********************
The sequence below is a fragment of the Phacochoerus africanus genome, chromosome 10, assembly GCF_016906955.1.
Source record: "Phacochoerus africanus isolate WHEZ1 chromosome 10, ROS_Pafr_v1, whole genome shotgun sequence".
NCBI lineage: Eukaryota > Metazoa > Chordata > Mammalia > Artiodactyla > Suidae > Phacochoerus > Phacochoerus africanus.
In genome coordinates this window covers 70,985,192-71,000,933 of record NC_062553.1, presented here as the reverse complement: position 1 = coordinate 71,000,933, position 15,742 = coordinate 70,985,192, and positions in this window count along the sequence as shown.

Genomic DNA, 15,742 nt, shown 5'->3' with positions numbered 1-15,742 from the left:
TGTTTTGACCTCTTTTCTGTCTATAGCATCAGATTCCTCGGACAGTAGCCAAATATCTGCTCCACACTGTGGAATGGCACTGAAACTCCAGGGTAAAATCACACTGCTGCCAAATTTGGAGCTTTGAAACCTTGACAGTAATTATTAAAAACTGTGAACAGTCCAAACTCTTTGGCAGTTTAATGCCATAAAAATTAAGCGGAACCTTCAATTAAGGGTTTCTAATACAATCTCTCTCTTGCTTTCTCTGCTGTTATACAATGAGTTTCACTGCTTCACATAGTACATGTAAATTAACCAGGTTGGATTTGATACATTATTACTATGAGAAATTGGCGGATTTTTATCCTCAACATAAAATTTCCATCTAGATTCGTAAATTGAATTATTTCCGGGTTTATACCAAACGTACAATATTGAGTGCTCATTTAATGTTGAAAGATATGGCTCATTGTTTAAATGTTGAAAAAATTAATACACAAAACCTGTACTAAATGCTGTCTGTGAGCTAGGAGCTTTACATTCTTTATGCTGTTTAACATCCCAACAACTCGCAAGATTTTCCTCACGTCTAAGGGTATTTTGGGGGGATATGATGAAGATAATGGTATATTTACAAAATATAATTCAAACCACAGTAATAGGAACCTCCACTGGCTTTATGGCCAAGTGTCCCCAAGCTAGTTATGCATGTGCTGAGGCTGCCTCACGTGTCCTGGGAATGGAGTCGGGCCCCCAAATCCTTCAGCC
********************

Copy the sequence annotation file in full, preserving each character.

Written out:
The sequence below is a fragment of the Phacochoerus africanus genome, chromosome 10, assembly GCF_016906955.1.
Source record: "Phacochoerus africanus isolate WHEZ1 chromosome 10, ROS_Pafr_v1, whole genome shotgun sequence".
NCBI lineage: Eukaryota > Metazoa > Chordata > Mammalia > Artiodactyla > Suidae > Phacochoerus > Phacochoerus africanus.
In genome coordinates this window covers 70,985,192-71,000,933 of record NC_062553.1, presented here as the reverse complement: position 1 = coordinate 71,000,933, position 15,742 = coordinate 70,985,192, and positions in this window count along the sequence as shown.

Genomic DNA, 15,742 nt, shown 5'->3' with positions numbered 1-15,742 from the left:
TGTTTTGACCTCTTTTCTGTCTATAGCATCAGATTCCTCGGACAGTAGCCAAATATCTGCTCCACACTGTGGAATGGCACTGAAACTCCAGGGTAAAATCACACTGCTGCCAAATTTGGAGCTTTGAAACCTTGACAGTAATTATTAAAAACTGTGAACAGTCCAAACTCTTTGGCAGTTTAATGCCATAAAAATTAAGCGGAACCTTCAATTAAGGGTTTCTAATACAATCTCTCTCTTGCTTTCTCTGCTGTTATACAATGAGTTTCACTGCTTCACATAGTACATGTAAATTAACCAGGTTGGATTTGATACATTATTACTATGAGAAATTGGCGGATTTTTATCCTCAACATAAAATTTCCATCTAGATTCGTAAATTGAATTATTTCCGGGTTTATACCAAACGTACAATATTGAGTGCTCATTTAATGTTGAAAGATATGGCTCATTGTTTAAATGTTGAAAAAATTAATACACAAAACCTGTACTAAATGCTGTCTGTGAGCTAGGAGCTTTACATTCTTTATGCTGTTTAACATCCCAACAACTCGCAAGATTTTCCTCACGTCTAAGGGTATTTTGGGGGGATATGATGAAGATAATGGTATATTTACAAAATATAATTCAAACCACAGTAATAGGAACCTCCACTGGCTTTATGGCCAAGTGTCCCCAAGCTAGTTATGCATGTGCTGAGGCTGCCTCACGTGTCCTGGGAATGGAGTCGGGCCCCCAAATCCTTCAGCC